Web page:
I want to be in my room, with the curtains drawn, the lights off and my headphones on full blast. I want to lie in bed and sleep all day and all night, but when you’re struggling with insomnia that’s a little bit difficult. I have no appetite. I don’t want to be alone, but I can’t stand being around people. Every time I think of leaving my little cave, the task of getting ready and going out into the world is so daunting and overwhelming I just choose instead to stay in my safe spot.

I’ve lived with bipolar disorder for almost 10 years now. I was lucky to go six years without a major mood episode. I am lucky that my mental illness has not reared its ugly (and uninvited) head during the last two years as I’ve battled my physical ailments.

However, now, it’s here, and it’s suffocating me.

I’ve been through this before, many times. Yet, each time is just as hard as the last. The only solace I have is in knowing that “this too shall pass.” I’ve made it through all of my episodes before. I always come out of them, although I never know how long I will be in there for.

For now, I’ve made appointments with my psychiatrist and my therapist. I’m setting up my safety nets and support systems. I at least did that right. For now, I just have to sit with it. Every therapist I have ever had has always told me that sometimes you just have to “sit with your feelings.” The only way to sort them out is to feel them.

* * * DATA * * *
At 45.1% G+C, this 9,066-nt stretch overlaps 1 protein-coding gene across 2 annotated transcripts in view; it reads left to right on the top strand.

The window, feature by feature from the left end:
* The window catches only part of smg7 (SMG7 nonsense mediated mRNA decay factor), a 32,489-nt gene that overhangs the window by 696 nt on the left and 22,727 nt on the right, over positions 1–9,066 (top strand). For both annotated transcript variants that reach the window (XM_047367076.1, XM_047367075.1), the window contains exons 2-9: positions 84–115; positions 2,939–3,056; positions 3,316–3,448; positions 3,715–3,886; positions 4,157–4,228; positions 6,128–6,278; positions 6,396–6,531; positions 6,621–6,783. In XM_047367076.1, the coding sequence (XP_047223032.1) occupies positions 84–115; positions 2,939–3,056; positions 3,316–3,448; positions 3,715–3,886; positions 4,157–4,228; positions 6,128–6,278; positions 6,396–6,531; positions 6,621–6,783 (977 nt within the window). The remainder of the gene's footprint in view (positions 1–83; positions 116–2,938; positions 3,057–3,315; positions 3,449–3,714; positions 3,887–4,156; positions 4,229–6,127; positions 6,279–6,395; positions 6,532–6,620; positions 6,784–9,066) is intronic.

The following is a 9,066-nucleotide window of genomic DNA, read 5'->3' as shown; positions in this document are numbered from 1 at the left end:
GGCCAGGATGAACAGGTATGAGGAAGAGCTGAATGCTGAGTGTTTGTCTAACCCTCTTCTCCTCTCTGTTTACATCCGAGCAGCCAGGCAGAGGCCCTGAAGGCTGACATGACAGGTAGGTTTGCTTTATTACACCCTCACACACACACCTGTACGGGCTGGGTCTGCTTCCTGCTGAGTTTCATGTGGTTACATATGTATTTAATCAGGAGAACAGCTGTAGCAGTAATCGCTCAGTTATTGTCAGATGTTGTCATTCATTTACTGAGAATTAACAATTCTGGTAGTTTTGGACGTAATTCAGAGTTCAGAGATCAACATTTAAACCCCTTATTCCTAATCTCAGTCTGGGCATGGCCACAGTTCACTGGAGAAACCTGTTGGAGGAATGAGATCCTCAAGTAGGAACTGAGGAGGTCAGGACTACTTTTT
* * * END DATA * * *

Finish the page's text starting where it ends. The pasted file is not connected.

That’s great therapeutic advice, and I understand what they mean when they say that, but have you ever tried to just “sit” with a major depressive episode or raging anxiety? I don’t want to “sit” with it. It feels terrible already, and you want me to “sit” here and feel it more? I want it to go away. I want it to go back to the recesses of my brain, a place it has stayed for several years and not ever come out again. I don’t want to be depressed. I don’t have time to be depressed.

Depression doesn’t seem to care. It’s here, even though I did everything I could to stave it off. It’s terrible. It is absolutely and completely terrible. It’s not something I’d wish on anyone, yet it’s the leading causes of disability and an estimated 350 million people around the globe live with depression. Clearly, there are a lot of people out there right now, struggling just as I am.